In order to diagnosis hypertension, healthcare professionals use a blood pressure cuff to measure the patient's diastolic and systolic pressure. Getting a blood pressure reading is fast and easy. The healthcare professional fastens the cuff around the patient's arm, tightens it around the arm, and then loosens the cuff. The blood pressure reading is quickly received and assessed by the healthcare professional.
Receiving a high blood pressure reading does not mean the patient has high blood pressure. For example, the patient could simply be experiencing a high level of stress at the time when the reading is recorded. For this reason, it is best for the patient to have their blood pressure monitored over time. This will give the healthcare professional an accurate idea of the patient's typical range of blood pressure readings.
A person who falls within the normal range for blood pressure should still get their blood pressure read at least once every two years.
If a person is diagnosed with hypertension, then they should have their blood pressure tested at least once per year. Depending on the severity of a person's high blood pressure, his or her doctor may require more frequent blood pressure screenings. A person with hypertension and other risk factors for stroke or heart attack might need to have their blood pressure read twice per year or even more, depending on their condition.
Treatment & Therapy
When a patient develops high blood pressure, their healthcare provider will usually suggest lifestyle changes. Overweight and obese patients are often instructed to lose weight. Exercise will also be recommended. Because smoking, eating too much salt, and drinking too much alcohol are all risk factors, doctors often suggest that patients quit smoking, limit alcohol intake, and eat a low-sodium diet.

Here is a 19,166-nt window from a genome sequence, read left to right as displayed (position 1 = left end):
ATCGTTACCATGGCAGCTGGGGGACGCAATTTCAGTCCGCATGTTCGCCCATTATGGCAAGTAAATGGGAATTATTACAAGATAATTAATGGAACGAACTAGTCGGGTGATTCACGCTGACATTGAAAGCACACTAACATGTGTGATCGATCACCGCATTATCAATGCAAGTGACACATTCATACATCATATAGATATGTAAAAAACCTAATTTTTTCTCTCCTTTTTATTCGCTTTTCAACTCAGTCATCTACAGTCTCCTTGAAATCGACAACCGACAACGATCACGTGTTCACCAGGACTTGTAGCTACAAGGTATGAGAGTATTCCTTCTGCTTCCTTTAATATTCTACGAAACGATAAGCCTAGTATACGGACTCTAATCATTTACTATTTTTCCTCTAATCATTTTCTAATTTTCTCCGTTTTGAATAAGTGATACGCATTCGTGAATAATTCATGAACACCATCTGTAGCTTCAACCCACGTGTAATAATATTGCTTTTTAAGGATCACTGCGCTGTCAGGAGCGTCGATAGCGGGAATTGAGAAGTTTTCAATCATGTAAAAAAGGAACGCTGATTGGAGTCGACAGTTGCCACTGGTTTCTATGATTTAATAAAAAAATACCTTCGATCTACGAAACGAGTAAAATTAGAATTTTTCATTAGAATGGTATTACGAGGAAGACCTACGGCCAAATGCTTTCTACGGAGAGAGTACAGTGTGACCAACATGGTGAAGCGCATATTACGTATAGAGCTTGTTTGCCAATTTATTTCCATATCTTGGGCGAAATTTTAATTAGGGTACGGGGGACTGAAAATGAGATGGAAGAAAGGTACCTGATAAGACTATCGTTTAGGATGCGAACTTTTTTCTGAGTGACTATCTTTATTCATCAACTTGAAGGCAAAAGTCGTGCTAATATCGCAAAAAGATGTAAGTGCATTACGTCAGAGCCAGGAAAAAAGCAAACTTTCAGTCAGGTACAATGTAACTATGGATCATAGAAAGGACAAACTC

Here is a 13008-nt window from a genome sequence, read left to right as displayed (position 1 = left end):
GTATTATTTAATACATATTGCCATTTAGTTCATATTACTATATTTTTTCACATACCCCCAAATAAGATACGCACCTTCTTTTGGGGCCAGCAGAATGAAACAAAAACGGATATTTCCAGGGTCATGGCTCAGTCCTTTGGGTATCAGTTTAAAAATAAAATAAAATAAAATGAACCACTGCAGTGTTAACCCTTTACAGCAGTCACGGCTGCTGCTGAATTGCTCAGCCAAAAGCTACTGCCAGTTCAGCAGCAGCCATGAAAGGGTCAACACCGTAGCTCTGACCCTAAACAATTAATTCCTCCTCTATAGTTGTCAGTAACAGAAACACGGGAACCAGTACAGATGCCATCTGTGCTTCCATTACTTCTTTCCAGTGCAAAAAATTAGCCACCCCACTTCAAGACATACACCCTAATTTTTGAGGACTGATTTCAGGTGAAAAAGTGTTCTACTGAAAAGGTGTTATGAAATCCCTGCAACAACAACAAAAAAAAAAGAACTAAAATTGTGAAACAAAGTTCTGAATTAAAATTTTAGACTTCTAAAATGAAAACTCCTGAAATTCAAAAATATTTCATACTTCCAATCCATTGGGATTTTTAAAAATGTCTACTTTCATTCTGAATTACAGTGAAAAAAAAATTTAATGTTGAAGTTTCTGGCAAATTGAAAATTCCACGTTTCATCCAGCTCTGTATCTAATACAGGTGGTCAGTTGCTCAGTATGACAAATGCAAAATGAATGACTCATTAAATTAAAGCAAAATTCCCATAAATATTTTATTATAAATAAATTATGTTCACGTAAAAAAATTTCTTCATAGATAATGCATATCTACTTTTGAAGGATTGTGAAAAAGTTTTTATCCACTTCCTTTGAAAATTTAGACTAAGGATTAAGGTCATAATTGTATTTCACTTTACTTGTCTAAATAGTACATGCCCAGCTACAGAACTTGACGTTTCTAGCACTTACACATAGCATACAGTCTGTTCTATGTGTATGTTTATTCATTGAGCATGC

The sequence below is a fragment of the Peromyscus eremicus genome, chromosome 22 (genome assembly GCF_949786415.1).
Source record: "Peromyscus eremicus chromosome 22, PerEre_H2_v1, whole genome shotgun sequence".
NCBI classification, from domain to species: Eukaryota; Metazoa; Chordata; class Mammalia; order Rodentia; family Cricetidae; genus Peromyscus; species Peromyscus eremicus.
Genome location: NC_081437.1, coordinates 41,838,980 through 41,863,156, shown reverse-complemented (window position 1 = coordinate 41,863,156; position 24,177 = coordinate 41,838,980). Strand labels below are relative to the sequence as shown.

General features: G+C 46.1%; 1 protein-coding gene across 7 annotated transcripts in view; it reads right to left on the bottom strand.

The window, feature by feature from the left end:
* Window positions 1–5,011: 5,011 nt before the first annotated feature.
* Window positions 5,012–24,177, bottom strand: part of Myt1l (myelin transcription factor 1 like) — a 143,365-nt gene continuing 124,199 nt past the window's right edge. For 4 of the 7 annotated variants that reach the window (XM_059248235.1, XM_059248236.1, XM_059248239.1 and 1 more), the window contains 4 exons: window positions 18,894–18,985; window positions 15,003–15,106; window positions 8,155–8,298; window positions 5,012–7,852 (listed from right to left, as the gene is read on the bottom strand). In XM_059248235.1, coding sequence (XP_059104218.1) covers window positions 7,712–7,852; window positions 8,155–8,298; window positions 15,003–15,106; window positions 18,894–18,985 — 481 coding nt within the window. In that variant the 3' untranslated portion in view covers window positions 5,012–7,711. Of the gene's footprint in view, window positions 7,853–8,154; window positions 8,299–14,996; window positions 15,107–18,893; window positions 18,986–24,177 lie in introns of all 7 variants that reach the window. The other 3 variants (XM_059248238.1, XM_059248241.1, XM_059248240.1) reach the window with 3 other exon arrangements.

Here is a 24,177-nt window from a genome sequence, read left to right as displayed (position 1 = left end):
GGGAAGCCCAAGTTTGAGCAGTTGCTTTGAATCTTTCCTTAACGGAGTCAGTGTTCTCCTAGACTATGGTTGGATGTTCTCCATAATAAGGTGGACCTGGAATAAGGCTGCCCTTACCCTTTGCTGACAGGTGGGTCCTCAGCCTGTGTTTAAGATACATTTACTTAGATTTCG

Hypertension is often treated with antihypertensive drugs. Doctors generally prescribe a low dose medication at first. Then, depending on the patient's response to it, the dosage might be increased. Some patients require more than one medicine to control their blood pressure. People with extremely high blood pressure may need to take blood pressure meds for the remainder of their lives.
It is a good idea for those diagnosed as hypertensive to keep a blood pressure cuff at home to monitor their blood pressure. One should consult a healthcare provider about which types and brands of monitors work best. When a patient purchases a blood pressure monitoring system for their home, it is best to take that monitoring system to a healthcare provider to test its accuracy.
Prevention & Prophylaxis
Healthcare professionals stress the importance of a healthy lifestyle. The following is a list of things people can do to prevent developing hypertension:
- Exercise regularly
- Do not smoke
- Drink alcohol in moderation
- Eat healthy foods, such as vegetables and fruit
- Maintain a healthy weight
- Eat a low-sodium diet
Because blood pressure increases when a person feels stress, stress management is another important part of managing and preventing high blood pressure. For patients with mild cases of hypertension, healthcare professionals might recommend relaxation techniques.